But the inextricable link between my Desi identity and my unyielding solidarity with the struggle for Palestinian liberation does not end with the generational trauma of Partition. For years India has been sliding deeper and deeper into the worst excesses of unchecked ethno-religious nationalism, spurred along by the iron-fisted rule of Prime Minister Narendra Modi, whose fascistic attempts to turn the nominally secular India into a Hindu state through the imposition of Hindutva ideology mirror the right-wing Zionism of Israeli Prime Minister Benjamin Netanyahu and his open declaration that “Israel is not a state of all its citizens”—a proclamation that, if he had his way, Modi would not hesitate to bring to fruition in India overnight.

I’ve seen this firsthand. Just last summer, I visited India with my family for the first time since I was eleven years old. During the three weeks that I spent traveling around the country between Karnal, Delhi, Agra, and Hyderabad, I saw firsthand the various trappings—large and small—of fascism ascendant. It was reflected in the saffron pennant of the far-right Rashtriya Swayamsevak Sangh (RSS) paramilitary, which fluttered proudly above buildings and was emblazoned on the backs of cars and rickshaws. It was reflected in the hypernationalist and virulently Islamophobic rhetoric that spewed from the mouths of politicians and pundits every night on television, as well as from the mouths of some of my own family members in casual conversation. In fact, it was during my time in India that Modi announced the abrogation of Jammu and Kashmir’s special semi-autonomous status—a move which is little more than annexation under another name, and which, as many have pointed out, comes straight from Israel’s playbook.

It is clear that every day, India is inching closer and closer to becoming a society where Muslims, Kashmiris, Sikhs, Dalits, Adivasis, and members of countless other oppressed, marginalized, and minority groups find themselves living the same morbid reality of occupation and apartheid that the Palestinian people have suffered under for 72 years. Just as I cannot allow the homeland I love so dearly to become an apartheid state where high-caste Hindus are privileged and protected above all others, so too must I stand against such injustice wherever it is to be found—especially in Palestine, where the decades-old model of settler-colonial apartheid that has been employed by the Israeli state against the land’s indigenous inhabitants is now being openly and proudly emulated in my own ancestral homeland. To do otherwise would be to do a grave and unforgivable disservice to the memories of the brave revolutionaries, from Bhagat Singh to Jhansi ki Rani, who devoted—and, in many cases, gave—their lives to the cause of liberating my people from our own colonizers so many decades and centuries ago.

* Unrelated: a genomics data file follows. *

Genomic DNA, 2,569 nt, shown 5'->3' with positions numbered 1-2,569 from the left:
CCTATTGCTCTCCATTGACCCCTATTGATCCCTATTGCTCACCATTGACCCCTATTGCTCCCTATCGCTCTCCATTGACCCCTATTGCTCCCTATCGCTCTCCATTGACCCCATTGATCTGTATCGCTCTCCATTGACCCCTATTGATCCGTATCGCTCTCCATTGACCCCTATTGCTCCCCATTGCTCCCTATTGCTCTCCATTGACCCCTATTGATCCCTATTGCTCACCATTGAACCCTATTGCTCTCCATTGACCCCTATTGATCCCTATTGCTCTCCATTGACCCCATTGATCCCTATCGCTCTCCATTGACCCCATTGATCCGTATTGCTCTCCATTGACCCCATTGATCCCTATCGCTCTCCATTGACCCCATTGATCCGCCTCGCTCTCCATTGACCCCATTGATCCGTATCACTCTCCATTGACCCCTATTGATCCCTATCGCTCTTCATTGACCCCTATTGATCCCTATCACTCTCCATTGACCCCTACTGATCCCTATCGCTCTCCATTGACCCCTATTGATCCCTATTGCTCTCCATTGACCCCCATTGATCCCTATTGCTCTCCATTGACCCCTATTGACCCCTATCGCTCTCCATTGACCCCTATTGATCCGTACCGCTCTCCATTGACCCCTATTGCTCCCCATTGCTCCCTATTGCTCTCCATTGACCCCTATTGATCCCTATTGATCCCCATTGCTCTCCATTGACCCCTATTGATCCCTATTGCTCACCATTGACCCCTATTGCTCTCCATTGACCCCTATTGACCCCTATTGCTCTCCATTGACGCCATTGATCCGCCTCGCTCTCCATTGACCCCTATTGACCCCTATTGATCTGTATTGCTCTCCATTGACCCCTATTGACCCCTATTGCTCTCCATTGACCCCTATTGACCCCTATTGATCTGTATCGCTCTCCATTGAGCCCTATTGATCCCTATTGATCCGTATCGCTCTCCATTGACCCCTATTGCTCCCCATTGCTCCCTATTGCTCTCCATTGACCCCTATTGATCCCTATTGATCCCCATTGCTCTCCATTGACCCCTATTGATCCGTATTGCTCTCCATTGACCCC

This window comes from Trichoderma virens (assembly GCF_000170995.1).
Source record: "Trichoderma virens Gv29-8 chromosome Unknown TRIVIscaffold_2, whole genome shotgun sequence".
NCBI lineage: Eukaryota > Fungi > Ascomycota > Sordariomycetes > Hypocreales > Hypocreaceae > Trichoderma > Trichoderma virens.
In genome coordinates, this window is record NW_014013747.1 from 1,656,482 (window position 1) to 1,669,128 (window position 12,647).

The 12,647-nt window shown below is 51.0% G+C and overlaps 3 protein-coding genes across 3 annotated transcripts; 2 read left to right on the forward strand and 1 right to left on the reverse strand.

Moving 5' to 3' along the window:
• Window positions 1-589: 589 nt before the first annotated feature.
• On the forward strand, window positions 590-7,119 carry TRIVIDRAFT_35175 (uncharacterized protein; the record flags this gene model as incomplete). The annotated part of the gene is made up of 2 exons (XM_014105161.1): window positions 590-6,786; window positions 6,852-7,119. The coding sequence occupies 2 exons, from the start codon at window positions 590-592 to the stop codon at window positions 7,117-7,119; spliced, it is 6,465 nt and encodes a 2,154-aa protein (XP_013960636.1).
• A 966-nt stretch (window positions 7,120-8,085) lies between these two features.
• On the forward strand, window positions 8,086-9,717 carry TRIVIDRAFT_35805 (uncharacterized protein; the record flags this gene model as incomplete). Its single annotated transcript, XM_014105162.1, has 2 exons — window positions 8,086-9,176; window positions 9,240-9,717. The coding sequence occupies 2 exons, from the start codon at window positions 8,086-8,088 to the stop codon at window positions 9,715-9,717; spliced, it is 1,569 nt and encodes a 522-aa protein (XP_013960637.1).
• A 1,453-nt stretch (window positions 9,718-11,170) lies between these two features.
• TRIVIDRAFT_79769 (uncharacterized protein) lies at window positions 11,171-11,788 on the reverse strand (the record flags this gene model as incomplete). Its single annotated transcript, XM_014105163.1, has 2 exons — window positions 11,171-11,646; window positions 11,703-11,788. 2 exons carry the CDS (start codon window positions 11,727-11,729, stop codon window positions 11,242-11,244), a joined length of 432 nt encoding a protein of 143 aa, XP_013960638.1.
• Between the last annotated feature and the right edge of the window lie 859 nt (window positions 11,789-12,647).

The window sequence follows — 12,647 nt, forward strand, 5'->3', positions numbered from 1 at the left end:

Azadi means azadi everywhere. Those of us whose ancestral histories are tied up with the trauma of colonialism and genocide do not have the luxury of cherry-picking which struggles for liberation to throw our support behind. It is imperative that we stand with the oppressed peoples of the world, lest we dishonor our ancestors who fought and died against our own oppression. Firm and unyielding solidarity with the Palestinian people and the liberatory struggle for a secular, democratic state across all of historic Palestine is a fundamental part of my Desi identity. I wouldn’t have it any other way.